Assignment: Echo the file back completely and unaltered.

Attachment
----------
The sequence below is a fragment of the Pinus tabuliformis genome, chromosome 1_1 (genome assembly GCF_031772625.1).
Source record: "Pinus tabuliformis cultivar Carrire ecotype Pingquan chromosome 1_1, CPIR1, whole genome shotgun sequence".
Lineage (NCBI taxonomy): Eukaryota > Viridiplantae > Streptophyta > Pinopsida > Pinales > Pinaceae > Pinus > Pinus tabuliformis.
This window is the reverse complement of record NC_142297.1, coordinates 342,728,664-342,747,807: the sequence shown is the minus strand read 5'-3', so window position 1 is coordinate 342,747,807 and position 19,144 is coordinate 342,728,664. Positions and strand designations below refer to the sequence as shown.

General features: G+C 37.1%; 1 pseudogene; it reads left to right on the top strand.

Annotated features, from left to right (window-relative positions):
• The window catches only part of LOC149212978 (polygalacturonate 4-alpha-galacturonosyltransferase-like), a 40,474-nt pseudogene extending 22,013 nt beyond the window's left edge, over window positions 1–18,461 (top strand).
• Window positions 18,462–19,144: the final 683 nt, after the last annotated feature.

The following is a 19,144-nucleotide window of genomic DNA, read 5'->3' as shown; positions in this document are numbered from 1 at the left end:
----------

The sequence below is a fragment of the Pinus tabuliformis genome, chromosome 1_1 (genome assembly GCF_031772625.1).
Source record: "Pinus tabuliformis cultivar Carrire ecotype Pingquan chromosome 1_1, CPIR1, whole genome shotgun sequence".
Lineage (NCBI taxonomy): Eukaryota > Viridiplantae > Streptophyta > Pinopsida > Pinales > Pinaceae > Pinus > Pinus tabuliformis.
This window is the reverse complement of record NC_142297.1, coordinates 342,728,664-342,747,807: the sequence shown is the minus strand read 5'-3', so window position 1 is coordinate 342,747,807 and position 19,144 is coordinate 342,728,664. Positions and strand designations below refer to the sequence as shown.

General features: G+C 37.1%; 1 pseudogene; it reads left to right on the top strand.

Annotated features, from left to right (window-relative positions):
• The window catches only part of LOC149212978 (polygalacturonate 4-alpha-galacturonosyltransferase-like), a 40,474-nt pseudogene extending 22,013 nt beyond the window's left edge, over window positions 1–18,461 (top strand).
• Window positions 18,462–19,144: the final 683 nt, after the last annotated feature.

The following is a 19,144-nucleotide window of genomic DNA, read 5'->3' as shown; positions in this document are numbered from 1 at the left end: